Networking

Last reviewed 2023-12-20 UTC

Networking is required for resources to communicate within your Google Cloud organization and between your cloud environment and on-premises environment. This section describes the structure in the blueprint for VPC networks, IP address space, DNS, firewall policies, and connectivity to the on-premises environment.

Network topology

The blueprint repository provides the following options for your network topology:

  • Use separate Shared VPC networks for each environment, with no network traffic directly allowed between environments.
  • Use a hub-and-spoke model that adds a hub network to connect each environment in Google Cloud, with the network traffic between environments gated by a network virtual appliance (NVA).

Choose the dual Shared VPC network topology when you don't want direct network connectivity between environments. Choose the hub-and-spoke network topology when you want to allow network connectivity between environments that is filtered by an NVA such as when you rely on existing tools that require a direct network path to every server in your environment.

Both topologies use Shared VPC as a principal networking construct because Shared VPC allows a clear separation of responsibilities. Network administrators manage network resources in a centralized host project, and workload teams deploy their own application resources and consume the network resources in service projects that are attached to the host project.

Both topologies include a base and restricted version of each VPC network. The base VPC network is used for resources that contain non-sensitive data, and the restricted VPC network is used for resources with sensitive data that require VPC Service Controls. For more information on implementing VPC Service Controls, see Protect your resources with VPC Service Controls.

Dual Shared VPC network topology

If you require network isolation between your development, non-production, and production networks on Google Cloud, we recommend the dual Shared VPC network topology. This topology uses separate Shared VPC networks for each environment, with each environment additionally split between a base Shared VPC network and a restricted Shared VPC network.

The following diagram shows the dual Shared VPC network topology.

The blueprint VPC network.

The diagram describes these key concepts of the dual Shared VPC topology:

  • Each environment (production, non-production, and development) has one Shared VPC network for the base network and one Shared VPC network for the restricted network. This diagram shows only the production environment, but the same pattern is repeated for each environment.
  • Each Shared VPC network has two subnets, with each subnet in a different region.
  • Connectivity with on-premises resources is enabled through four VLAN attachments to the Dedicated Interconnect instance for each Shared VPC network, using four Cloud Router services (two in each region for redundancy). For more information, see Hybrid connectivity between on-premises environment and Google Cloud.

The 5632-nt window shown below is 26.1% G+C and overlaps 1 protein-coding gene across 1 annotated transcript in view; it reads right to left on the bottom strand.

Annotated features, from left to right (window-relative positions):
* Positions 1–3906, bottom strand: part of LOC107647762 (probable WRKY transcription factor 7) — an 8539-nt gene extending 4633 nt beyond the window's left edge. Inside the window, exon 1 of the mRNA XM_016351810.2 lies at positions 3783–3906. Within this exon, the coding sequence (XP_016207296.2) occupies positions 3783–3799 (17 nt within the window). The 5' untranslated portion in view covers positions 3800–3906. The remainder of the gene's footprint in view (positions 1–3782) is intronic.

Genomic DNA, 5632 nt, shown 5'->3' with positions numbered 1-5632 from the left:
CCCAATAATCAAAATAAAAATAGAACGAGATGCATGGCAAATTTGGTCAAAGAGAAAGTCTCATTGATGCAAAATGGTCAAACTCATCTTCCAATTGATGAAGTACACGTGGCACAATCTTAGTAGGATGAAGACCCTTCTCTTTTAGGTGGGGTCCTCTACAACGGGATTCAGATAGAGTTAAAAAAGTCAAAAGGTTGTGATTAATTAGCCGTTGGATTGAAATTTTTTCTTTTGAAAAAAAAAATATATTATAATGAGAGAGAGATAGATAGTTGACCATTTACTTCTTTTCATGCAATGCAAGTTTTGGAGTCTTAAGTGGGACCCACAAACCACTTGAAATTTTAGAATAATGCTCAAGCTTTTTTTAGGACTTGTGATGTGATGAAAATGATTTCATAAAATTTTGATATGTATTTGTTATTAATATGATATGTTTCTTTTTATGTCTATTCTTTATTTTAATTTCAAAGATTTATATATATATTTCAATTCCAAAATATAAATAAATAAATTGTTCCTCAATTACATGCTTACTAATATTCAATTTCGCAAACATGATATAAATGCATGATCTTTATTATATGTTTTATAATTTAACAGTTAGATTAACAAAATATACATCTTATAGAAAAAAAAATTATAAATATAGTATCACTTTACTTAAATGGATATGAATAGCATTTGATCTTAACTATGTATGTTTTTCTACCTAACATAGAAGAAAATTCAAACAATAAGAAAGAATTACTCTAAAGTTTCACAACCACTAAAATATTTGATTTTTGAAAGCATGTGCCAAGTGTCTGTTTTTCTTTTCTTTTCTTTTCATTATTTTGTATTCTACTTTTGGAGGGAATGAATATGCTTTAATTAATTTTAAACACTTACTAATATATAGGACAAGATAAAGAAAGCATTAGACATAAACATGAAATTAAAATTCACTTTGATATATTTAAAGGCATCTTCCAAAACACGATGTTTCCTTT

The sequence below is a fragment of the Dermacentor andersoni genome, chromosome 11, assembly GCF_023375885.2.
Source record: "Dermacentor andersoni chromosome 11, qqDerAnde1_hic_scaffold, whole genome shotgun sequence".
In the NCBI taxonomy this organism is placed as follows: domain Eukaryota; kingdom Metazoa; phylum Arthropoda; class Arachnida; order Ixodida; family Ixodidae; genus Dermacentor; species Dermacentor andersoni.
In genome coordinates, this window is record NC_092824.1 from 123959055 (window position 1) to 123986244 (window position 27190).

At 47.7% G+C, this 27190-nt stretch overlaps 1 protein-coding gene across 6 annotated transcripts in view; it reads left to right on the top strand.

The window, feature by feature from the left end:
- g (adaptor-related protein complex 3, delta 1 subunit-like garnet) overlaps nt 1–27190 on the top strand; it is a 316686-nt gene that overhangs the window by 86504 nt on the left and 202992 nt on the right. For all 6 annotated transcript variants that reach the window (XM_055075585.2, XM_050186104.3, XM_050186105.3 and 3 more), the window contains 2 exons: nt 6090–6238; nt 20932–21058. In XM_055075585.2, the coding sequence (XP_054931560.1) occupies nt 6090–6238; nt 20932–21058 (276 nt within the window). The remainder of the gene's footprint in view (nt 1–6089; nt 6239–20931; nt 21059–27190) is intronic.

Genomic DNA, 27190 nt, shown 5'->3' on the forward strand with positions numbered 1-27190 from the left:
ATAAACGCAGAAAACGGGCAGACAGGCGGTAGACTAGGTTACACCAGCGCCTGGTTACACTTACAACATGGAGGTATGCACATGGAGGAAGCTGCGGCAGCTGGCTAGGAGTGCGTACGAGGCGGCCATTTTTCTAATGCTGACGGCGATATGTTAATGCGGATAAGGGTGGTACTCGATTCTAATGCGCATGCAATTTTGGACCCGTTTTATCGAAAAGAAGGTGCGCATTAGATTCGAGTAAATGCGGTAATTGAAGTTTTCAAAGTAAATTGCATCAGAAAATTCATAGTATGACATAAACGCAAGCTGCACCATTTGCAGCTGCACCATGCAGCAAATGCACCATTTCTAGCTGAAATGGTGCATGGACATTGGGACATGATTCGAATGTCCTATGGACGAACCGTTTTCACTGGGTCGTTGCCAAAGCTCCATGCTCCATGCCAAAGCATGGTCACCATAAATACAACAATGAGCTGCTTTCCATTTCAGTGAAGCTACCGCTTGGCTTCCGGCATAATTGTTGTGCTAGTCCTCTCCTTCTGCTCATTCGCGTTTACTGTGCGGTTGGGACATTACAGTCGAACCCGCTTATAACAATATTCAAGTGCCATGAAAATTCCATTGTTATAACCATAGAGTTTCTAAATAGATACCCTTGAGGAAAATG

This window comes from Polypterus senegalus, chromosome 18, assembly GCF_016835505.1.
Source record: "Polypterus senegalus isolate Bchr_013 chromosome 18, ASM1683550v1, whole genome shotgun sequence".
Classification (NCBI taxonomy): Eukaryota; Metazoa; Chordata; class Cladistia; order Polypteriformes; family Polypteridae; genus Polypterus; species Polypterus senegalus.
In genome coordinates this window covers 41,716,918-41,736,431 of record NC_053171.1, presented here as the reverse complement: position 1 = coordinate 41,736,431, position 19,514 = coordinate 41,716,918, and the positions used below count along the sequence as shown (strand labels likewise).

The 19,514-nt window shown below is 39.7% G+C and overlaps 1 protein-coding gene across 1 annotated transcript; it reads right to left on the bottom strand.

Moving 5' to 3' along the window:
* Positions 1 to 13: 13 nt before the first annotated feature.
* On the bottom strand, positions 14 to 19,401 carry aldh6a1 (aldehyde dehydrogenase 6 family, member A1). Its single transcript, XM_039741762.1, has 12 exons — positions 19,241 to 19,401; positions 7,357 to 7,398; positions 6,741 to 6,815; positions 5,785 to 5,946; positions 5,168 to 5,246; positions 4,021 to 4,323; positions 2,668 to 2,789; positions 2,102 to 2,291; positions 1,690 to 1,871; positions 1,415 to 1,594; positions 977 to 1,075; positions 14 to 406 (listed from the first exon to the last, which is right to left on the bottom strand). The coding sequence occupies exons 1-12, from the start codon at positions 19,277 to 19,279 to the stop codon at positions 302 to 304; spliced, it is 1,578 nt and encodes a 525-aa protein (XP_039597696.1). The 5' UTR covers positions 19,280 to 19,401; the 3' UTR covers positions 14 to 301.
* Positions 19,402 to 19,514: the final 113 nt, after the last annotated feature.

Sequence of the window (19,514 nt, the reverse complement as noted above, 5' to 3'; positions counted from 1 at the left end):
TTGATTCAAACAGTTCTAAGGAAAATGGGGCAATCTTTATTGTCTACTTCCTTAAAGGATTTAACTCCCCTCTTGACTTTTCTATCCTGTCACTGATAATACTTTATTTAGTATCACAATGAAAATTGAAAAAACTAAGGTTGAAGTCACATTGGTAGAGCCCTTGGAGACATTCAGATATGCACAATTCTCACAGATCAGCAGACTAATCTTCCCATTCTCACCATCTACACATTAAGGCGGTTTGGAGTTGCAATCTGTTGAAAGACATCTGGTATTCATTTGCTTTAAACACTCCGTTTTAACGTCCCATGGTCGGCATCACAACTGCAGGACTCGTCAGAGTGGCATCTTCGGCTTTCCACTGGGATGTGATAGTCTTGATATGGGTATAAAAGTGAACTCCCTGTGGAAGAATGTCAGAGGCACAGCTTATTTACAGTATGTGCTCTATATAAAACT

By design, this topology doesn't allow network traffic to flow directly between environments. If you do require network traffic to flow directly between environments, you must take additional steps to allow this network path. For example, you might configure Private Service Connect endpoints to expose a service from one VPC network to another VPC network. Alternatively, you might configure your on-premises network to let traffic flow from one Google Cloud environment to the on-premises environment and then to another Google Cloud environment.

Hub-and-spoke network topology

If you deploy resources in Google Cloud that require a direct network path to resources in multiple environments, we recommend the hub-and-spoke network topology.

The hub-and-spoke topology uses several of the concepts that are part of the dual Shared VPC topology, but modifies the topology to add a hub network. The following diagram shows the hub-and-spoke topology.

The example.com VPC network structure when using hub-and-spoke
connectivity based on VPC peering

The diagram describes these key concepts of hub-and-spoke network topology:

  • This model adds a hub network, and each of the development, non-production, and production networks (spokes) are connected to the hub network through VPC Network Peering. Alternatively, if you anticipate exceeding the quota limit, you can use an HA VPN gateway instead.
  • Connectivity to on-premises networks is allowed only through the hub network. All spoke networks can communicate with shared resources in the hub network and use this path to connect to on-premises networks.
  • The hub networks include an NVA for each region, deployed redundantly behind internal Network Load Balancer instances. This NVA serves as the gateway to allow or deny traffic to communicate between spoke networks.
  • The hub network also hosts tooling that requires connectivity to all other networks. For example, you might deploy tools on VM instances for configuration management to the common environment.
  • The hub-and-spoke model is duplicated for a base version and restricted version of each network.